SNL, You Don’t Need to Deadname Caitlyn Jenner To Be Funny

Yeah, I have a lot of questions. Number one: How dare you?
November 6, 2019
7 mins read

In the age of cancel culture, some believe that comedy is a dying art form. With factions of the internet constantly policing every word, move and action for political correctness, it’s easy for comedians to feel that nothing they say is safe; after all, what’s comedy if someone (in this case Caitlyn Jenner) isn’t offended?

To answer that question, comedy is still comedy even if no one’s offended — crazy, I know. Unfortunately, this memo seemed to have missed the “Saturday Night Live” writers’ room last weekend.

During a “Weekend Update” segment on the Oct. 26 episode of the show, host Michael Che, while discussing Kanye West’s increasingly strange behavior, began to joke, “How long before this guy tries to change his name to Kathy?” He went on to say, “You might think that I’m crazy, but about five years ago there was a fella named Bruce Jenner…” In the original broadcast of the episode, Che goes on to refer to Jenner with “he/him” pronouns; in the clip uploaded to YouTube, the joke ends there.

This cutting room edit shouldn’t come as a surprise as, during the live broadcast, the studio audience could be heard audibly expressing distaste in the joke, causing Che to fizzle out before sending it back over to co-host Colin Jost.

There’s a lot to unpack there. As someone who’s been actively enjoying what seems to be the “SNL” renaissance in the show’s 45th season, I was watching live when the joke (if it could be called that) was made. Hearing Che so blatantly refer to Caitlyn Jenner, a transgender woman who has been publicly out since 2015, with her deadname seemed almost shocking, especially for a network show with obvious left-leaning values.

What Che — or whoever wrote the line — did in this specific instance is known within the transgender community as “deadnaming.” According to Healthline, deadnaming “occurs when someone, intentionally or not, refers to a person who’s transgender by the name they used before they transitioned.” Che, when telling the joke, and the writers, when writing it, did not deadname Jenner by accident. It was a blatantly disrespectful move made in search of a cheap laugh.

Now, of course, Caitlyn Jenner isn’t perfect. A lifelong Republican, she was vocal with her support for President Trump during the 2016 election and has since retracted that support, writing in a Washington Post column, “Believing that I could work with Trump and his administration to support [the trans] community was a mistake.” Her ability to support Trump and then take this support back only when his policies directly affected her is privilege at its finest, and Jenner has received her fair share of backlash from the transgender community, along with other minority groups.

Regardless, no trans person deserves to be deadnamed. It’s a heinous act that can cause trauma and hurt to even those most comfortable with their identities. Of course, it’s safe to assume that the “Weekend Update” writers did not write this joke with the intention to hurt Jenner, or any member of the trans community, but as writers with access to such a large audience, the repercussions of deadnaming a transgender woman ─ and even going on to use incorrect pronouns ─ should have been taken into account long before the pen even hit the paper.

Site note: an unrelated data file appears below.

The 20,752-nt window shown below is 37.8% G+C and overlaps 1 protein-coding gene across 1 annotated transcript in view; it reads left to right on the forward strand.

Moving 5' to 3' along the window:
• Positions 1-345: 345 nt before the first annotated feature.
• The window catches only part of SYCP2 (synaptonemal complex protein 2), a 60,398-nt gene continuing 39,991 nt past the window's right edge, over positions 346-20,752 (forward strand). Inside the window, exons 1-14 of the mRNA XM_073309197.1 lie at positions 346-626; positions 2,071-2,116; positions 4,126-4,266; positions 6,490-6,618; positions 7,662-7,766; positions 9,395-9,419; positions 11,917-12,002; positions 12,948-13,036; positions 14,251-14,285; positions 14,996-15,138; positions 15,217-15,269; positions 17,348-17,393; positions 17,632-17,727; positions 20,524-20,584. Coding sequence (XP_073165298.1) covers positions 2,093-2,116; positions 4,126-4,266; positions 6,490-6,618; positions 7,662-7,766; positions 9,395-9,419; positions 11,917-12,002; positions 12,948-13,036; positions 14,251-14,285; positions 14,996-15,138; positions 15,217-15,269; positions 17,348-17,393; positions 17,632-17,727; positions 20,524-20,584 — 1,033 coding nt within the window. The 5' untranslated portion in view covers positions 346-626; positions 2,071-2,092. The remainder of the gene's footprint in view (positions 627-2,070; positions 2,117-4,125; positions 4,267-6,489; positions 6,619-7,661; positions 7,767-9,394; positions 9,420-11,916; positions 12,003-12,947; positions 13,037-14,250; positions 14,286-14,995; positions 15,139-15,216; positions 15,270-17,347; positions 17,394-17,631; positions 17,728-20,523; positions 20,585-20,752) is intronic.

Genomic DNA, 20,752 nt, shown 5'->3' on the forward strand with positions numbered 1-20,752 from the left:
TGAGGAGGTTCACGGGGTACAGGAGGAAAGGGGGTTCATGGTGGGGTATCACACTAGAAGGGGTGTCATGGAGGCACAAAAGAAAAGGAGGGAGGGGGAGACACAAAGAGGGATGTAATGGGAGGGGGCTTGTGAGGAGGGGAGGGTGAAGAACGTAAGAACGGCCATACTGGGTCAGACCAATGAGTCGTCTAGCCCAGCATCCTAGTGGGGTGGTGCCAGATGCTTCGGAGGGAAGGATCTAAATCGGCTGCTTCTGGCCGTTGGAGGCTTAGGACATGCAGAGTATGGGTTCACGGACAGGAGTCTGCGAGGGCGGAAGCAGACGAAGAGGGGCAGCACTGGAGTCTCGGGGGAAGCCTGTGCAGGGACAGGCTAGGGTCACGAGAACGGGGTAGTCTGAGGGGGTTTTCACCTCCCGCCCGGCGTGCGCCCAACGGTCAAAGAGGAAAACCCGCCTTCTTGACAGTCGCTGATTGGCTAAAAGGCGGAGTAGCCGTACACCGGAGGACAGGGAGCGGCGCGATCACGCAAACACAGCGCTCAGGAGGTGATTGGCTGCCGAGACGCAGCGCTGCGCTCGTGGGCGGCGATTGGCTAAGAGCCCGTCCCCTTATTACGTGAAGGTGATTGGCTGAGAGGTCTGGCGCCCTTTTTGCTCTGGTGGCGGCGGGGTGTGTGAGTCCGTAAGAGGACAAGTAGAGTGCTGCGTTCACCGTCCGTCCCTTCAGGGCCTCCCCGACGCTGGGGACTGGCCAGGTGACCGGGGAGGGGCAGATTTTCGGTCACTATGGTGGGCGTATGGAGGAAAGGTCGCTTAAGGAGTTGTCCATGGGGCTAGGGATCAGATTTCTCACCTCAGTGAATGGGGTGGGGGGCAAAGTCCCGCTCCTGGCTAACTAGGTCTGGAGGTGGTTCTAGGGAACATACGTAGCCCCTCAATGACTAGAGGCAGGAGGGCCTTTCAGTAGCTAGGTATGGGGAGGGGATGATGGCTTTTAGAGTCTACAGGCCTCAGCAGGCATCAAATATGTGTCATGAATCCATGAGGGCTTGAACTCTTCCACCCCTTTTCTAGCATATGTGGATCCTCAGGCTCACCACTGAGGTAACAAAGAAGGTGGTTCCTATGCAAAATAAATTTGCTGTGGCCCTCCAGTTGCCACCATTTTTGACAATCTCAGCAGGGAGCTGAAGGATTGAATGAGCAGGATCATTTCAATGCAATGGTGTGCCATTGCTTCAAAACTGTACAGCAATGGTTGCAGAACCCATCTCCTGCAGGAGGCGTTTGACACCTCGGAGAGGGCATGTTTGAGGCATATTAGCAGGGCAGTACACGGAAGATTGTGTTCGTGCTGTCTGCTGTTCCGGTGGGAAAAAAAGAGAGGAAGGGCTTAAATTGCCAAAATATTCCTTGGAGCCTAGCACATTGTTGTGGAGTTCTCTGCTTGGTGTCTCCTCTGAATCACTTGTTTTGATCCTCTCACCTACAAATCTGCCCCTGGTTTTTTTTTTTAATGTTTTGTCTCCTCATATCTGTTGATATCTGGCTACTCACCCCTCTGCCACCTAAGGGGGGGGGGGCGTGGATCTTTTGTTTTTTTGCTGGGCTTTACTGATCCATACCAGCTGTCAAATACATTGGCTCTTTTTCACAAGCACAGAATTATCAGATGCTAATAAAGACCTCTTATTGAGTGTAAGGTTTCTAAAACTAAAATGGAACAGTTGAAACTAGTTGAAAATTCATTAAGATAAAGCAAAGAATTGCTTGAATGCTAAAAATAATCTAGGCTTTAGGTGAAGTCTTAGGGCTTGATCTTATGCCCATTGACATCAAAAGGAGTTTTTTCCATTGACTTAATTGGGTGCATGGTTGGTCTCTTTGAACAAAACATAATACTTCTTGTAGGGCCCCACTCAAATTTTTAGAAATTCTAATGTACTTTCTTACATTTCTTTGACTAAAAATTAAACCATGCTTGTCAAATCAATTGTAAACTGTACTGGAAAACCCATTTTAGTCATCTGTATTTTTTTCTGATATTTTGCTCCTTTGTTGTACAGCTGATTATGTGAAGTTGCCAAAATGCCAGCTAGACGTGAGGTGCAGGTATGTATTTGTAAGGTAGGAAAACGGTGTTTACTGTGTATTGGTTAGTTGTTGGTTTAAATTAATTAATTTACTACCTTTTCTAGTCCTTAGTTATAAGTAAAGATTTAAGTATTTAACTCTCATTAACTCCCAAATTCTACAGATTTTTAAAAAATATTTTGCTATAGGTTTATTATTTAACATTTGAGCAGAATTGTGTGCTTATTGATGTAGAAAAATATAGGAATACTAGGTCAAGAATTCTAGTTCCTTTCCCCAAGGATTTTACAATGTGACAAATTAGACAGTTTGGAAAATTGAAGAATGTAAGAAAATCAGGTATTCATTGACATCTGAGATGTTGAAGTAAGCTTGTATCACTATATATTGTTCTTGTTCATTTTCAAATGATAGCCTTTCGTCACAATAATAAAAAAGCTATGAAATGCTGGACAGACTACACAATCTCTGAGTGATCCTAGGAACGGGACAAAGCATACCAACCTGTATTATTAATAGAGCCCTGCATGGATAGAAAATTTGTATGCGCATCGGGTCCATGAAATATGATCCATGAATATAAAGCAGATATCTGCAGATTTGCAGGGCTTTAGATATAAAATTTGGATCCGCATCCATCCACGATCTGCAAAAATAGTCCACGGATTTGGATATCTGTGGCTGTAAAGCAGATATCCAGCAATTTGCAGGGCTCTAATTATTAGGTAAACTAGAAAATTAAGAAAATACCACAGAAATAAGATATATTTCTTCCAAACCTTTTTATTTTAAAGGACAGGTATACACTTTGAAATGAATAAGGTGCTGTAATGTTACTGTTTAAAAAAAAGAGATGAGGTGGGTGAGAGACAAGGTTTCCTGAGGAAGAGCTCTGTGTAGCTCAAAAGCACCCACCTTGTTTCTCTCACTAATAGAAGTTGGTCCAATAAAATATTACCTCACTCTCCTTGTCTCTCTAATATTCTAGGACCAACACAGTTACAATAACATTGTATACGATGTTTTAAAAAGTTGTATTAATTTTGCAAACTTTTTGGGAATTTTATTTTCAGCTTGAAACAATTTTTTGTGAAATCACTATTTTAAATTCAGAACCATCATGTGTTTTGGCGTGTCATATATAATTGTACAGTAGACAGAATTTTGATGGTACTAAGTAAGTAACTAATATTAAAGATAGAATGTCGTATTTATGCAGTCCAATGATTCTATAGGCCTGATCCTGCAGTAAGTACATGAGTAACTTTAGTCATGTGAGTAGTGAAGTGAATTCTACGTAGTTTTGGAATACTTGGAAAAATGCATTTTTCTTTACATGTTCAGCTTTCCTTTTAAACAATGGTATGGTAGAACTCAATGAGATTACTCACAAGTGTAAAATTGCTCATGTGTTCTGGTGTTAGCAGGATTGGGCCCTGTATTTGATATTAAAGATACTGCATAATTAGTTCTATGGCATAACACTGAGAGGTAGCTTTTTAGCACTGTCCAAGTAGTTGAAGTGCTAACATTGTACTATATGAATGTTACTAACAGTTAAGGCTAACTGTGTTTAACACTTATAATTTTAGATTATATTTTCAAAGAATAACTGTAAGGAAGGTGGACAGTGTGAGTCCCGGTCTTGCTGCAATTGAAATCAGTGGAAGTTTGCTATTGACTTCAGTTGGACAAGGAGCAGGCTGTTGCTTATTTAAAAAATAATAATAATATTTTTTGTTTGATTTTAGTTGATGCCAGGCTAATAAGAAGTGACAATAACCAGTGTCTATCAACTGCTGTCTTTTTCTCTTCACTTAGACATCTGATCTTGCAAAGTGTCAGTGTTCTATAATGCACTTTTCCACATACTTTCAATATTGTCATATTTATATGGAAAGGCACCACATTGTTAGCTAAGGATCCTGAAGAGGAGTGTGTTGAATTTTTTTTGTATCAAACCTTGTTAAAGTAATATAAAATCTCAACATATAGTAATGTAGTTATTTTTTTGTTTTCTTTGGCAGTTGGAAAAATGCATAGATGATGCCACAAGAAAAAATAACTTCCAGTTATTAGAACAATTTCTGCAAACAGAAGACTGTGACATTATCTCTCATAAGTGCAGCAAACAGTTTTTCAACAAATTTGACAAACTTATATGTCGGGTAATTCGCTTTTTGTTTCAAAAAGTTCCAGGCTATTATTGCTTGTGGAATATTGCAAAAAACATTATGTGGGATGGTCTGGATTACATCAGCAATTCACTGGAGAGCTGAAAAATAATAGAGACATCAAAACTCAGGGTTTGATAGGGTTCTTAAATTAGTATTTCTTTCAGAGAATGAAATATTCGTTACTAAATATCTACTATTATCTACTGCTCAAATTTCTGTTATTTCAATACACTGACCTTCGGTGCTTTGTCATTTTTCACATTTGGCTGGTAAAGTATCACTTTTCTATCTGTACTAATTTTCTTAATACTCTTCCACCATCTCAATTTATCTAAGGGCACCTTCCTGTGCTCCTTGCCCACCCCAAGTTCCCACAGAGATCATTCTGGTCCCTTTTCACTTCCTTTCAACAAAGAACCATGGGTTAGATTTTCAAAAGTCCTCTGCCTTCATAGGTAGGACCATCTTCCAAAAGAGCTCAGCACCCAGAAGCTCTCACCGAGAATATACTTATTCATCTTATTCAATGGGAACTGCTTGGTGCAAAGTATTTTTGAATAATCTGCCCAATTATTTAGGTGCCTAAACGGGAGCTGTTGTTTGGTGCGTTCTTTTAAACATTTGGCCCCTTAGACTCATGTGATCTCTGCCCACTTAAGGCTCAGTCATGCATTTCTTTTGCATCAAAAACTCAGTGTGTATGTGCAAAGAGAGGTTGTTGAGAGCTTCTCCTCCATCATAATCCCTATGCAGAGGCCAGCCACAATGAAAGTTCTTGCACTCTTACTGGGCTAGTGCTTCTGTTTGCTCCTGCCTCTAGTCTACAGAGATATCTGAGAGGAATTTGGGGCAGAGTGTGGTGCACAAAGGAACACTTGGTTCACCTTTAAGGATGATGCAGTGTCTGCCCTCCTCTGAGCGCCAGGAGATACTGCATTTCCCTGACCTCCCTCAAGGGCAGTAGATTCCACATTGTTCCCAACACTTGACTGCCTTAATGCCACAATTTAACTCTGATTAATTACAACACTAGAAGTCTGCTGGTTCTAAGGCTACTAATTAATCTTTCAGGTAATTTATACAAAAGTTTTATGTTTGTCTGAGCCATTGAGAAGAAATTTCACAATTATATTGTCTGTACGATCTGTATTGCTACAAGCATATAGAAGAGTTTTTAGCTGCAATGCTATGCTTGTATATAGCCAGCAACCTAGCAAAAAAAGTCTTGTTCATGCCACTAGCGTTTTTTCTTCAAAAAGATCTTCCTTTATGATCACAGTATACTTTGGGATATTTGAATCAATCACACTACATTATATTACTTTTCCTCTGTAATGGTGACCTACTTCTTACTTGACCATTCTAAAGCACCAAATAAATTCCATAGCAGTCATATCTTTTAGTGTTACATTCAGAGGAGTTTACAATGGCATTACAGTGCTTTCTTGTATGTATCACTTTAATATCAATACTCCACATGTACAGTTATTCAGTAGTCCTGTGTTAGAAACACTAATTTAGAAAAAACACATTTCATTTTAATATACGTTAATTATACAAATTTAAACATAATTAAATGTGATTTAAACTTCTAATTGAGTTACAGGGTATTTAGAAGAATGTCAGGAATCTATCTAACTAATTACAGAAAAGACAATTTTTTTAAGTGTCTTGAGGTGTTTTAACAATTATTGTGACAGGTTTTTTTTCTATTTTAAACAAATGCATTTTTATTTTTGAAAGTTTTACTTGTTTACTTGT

The controversy also doesn’t come at the best time for “SNL.” Back in September, the show made headlines when it was revealed that new cast member Shane Gillis (who was set to make his debut on the current season) had a history of racist and bigoted comments.

Before an official response was made by “SNL,” Gillis hopped onto Twitter to remind people who were upset at his use of slurs targeting minority groups and the gay community that he is “a comedian who pushes boundaries.” Only adding to the fire, he went on to explain that he was happy to apologize to “anyone who’s actually offended.” Yikes.

SNL” reacted promptly, firing Gillis before he could even step foot on stage. Still, you have to ask yourself how the comedian got hired in the first place. If it took a handful of internet sleuths less than a day to dig up his comments, how did he get through the hiring process at a major cable network with none of these red flags popping up?

I ask myself similar questions regarding the Jenner joke: How did this get past the writers’ room? Then their bosses? How did Che, who clearly knew the response the joke would get based on his uncomfortable delivery, not step in at the last minute and ask for the joke to be canned?

I still like “SNL.” I believe that this season is one of the funniest in recent memory, with a great cast and some outstanding writing. But I also understand that deadnaming Jenner, a figure who has had to deal with opposition and threats since she came out, was completely irresponsible.

Comedy isn’t dead. There are plenty of comedians who can get laughs without being offensive or shocking, and many of them are working on “SNL.” Hopefully, the backlash they’ve received will prevent the show from stooping to the level of the so-called “comedians who push boundaries” in the future. Less transphobia, more Chloe Fineman as Marianne Williamson, and we’ll all be happy.

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